Skimping on Human Interaction Won’t Save Money for the SSA


In the past five years the Social Security Administration has completed the largest field office reduction in its history by terminating 533 temporary mobile offices and closing 64 of its field offices.   In Maine, those actions resulted in the closure of the Rumford, Maine local office. In its place the SSA installed a two-way video monitor in the local library to enable a connection between an individual with a claims worker located in the Auburn, Maine field office.   Individuals who suffer from a painful disability or seek to apply for their retirement are no longer are afforded the opportunity to meet with a social security worker who can explain the intricacies of the application. In its stead, SSA offers a telephone interview or, more encouraged, the use of an on-line form.

The loss of a human interface to the SSA system is a tragedy for those individuals applying for disability or retirement benefits. The never-ending push to online services will create a hardship for our elderly, our disabled and our average Maine resident who is not served by a high-speed quality internet experience that they are well trained to navigate. Online access for many Mainers is not a reality for those who neither own nor know how to operate a computer, or are incapable of keeping current with the latest technology. Even though I am a proficient online computer user, I still find myself unexpectedly disconnected from online access or confused by a question that is prompted, causing me to respond with incorrect information.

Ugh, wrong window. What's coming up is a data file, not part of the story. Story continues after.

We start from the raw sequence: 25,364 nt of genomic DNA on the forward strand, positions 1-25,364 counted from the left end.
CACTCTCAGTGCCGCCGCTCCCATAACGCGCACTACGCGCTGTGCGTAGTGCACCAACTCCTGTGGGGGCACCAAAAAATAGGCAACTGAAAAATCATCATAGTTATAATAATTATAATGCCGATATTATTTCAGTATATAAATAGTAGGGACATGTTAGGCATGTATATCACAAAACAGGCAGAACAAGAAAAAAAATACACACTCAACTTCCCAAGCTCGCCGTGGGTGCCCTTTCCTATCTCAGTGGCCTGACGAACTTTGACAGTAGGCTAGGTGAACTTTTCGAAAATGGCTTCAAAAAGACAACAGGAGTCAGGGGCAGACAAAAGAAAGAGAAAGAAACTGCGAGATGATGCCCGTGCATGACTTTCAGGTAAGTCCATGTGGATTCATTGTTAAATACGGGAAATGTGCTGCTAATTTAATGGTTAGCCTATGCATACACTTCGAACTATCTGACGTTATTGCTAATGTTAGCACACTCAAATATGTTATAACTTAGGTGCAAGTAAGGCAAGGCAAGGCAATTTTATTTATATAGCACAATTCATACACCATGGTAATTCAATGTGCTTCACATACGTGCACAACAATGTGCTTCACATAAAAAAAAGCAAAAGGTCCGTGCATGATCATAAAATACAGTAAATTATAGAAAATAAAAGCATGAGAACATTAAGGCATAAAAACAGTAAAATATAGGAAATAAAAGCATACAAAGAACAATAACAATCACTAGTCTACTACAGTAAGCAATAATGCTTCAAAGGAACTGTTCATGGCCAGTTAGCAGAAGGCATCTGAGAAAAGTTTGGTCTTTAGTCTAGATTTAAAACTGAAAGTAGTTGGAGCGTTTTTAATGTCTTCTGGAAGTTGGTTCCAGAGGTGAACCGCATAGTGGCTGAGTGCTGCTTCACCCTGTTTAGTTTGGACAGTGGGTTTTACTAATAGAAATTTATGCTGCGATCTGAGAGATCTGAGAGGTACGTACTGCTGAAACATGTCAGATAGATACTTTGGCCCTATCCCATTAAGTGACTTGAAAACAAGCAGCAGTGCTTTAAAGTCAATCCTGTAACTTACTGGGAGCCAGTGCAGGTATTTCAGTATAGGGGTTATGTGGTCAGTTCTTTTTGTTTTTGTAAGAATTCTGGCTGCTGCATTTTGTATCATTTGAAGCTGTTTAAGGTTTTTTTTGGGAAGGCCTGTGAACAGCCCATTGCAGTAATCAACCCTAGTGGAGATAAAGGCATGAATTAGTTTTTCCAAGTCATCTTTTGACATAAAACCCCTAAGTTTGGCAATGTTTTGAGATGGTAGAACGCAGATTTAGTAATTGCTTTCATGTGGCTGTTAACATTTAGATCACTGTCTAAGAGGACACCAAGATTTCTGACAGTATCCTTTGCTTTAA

Working with the injured, disabled or elderly is people work – it’s listening, it’s informing and it’s guiding people through the maze of laws and regulations. Social Security is a prime example of complex and confusing regulations. Shifting the work of caseworkers to the work of a computer program is wrong and will result in greater hardship for all applicants.   The Senate Committee on Aging is examining the impact these practices of eliminating face to face services will have on its applicants. I urge all of us to resist SSA efforts to shutter offices instituted with the argument that they are cost-saving measures. In fact, I believe these measures will likely produce far greater work to address confusion and incorrect applications. Moreover, the hardship faced particularly by rural and elderly Mainers is a disservice which should not be allowed to happen.

About the author: Suzanne L. Johnson is an attorney and partner at McTeague Higbee. She can be reached at 207-725-5581 or at

Maine at Work

About Maine at Work

Karen Bilodeau and Ben Grant are attorneys at the workers' rights law firm McTeague Higbee. With experience in both state and federal courts including national litigation, they have particular prominence in labor and employment litigation, workers' compensation, and construction accidents. They use this blog to educate Mainers about their workers' and individual rights in a number of different legal matters. For more information, go to